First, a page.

- Sponsors and clients request that she be assigned to manage their subsequent projects
- Challenging and complex projects are being initiated and she is the project manager selected to manage them.
Ask for feedback, regularly
So how do you get to be the project manager that gets the challenging and complex projects? Simple, you can take Tony Wong’s approach and constantly seek feedback or if time is limited, get a tool that can do it for you.
The same applies to organisations that are looking to form a true picture of project status. Only through the feedback from the stakeholders can you really know how a project is progressing.
At this stage, you are measuring the service that’s being provided not the process being used to do so. There’s a difference. No-one ever said ‘this is the best project ever and it’s because of PRINCE2’. They talk about behaviours, the way people treat each other and work together, techniques, facilitation, visual displays and the way that new ideas are embraced.
They talk about how open the team – and its leaders – were to hearing about the things that were working and where there might be opportunities for improvement. After all, who doesn’t want to be on a team that is constantly looking for ways to better itself?
Not only is it self-developmental, but it also encourages a culture of honesty. There are tangible benefits too for those who believe this kind of thing to be ‘fluffy’. Increased team engagement leading to a 20% improvement in productivity. You can also completely remove the time-consuming need for annual appraisals (are you really still doing these?) as feedback is regularly received. Finally, you get to keep hold of your best people. Gallup states that ‘Companies who implement regular employee feedback have turnover rates that are 14.9% lower than for employees who receive no feedback.’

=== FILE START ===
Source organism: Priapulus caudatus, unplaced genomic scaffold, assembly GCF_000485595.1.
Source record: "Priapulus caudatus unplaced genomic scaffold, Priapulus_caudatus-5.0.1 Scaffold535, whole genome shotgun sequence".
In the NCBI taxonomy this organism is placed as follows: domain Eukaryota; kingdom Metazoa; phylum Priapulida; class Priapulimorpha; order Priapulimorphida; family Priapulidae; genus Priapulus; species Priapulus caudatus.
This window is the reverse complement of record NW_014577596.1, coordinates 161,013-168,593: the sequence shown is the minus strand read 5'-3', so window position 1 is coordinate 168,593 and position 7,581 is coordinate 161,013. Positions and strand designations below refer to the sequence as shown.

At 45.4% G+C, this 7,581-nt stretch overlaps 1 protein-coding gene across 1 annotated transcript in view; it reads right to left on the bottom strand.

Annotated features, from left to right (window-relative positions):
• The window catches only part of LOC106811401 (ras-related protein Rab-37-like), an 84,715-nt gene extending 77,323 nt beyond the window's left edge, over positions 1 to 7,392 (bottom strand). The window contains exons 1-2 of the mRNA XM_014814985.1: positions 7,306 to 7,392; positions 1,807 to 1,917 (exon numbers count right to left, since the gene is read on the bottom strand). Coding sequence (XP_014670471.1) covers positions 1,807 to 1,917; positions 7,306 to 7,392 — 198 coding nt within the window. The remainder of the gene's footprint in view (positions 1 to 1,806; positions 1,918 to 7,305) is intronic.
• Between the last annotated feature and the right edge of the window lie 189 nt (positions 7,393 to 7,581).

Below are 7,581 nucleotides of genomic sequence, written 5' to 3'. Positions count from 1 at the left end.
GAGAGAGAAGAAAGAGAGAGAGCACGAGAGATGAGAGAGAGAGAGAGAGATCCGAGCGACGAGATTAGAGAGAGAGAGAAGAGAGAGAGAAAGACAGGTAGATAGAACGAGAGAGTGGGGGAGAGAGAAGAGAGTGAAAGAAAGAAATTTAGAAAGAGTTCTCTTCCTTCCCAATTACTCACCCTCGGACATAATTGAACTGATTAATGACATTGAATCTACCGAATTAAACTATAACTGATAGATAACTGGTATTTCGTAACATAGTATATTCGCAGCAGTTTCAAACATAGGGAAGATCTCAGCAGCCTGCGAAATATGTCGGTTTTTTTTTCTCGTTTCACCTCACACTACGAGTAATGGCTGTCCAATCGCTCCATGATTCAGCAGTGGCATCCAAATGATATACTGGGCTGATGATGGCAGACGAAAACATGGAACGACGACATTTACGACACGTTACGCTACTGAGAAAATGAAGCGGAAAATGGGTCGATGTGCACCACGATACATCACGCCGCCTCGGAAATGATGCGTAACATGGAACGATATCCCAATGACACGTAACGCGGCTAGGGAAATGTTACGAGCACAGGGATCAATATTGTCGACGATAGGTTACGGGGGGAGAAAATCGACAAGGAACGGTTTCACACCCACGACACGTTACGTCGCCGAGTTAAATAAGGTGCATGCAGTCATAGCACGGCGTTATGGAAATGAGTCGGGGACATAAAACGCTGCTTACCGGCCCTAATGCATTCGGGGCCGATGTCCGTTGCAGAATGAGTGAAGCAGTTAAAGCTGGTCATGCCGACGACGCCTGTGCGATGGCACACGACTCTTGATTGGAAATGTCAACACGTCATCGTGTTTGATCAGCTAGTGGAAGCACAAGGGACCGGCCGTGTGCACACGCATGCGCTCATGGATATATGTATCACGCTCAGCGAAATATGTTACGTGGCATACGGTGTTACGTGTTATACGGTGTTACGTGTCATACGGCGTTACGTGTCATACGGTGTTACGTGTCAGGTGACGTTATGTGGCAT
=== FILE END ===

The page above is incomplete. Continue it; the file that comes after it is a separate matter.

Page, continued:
That’s a pretty great return for a commitment to asking the team how they think the project is progressing.
Back to my friends with their ‘project management as a service’ proposal. They told me that they were unable to provide me with project sponsor recommendations, but would try to speak to the teams that the project manager led. When I pressed them as to why they couldn’t get sponsor feedback, they answered that it wasn’t the kind of thing that they normally did, but that they could provide stats on time and cost delivery.
They didn’t get the work.
The organisation that did arranged meetings with the sponsors for me and the two project managers we hired did the work of four project managers. The notion of doing more with less is dependent on hiring people who know how to lead and build environments in which others flourish. This is what it means to provide a service and this is the measure of successful project management.
How do you measure it?
ProjectNPS is the world’s only tool for capturing the leadership performance of project sponsors and managers. For more information contact firstname.lastname@example.org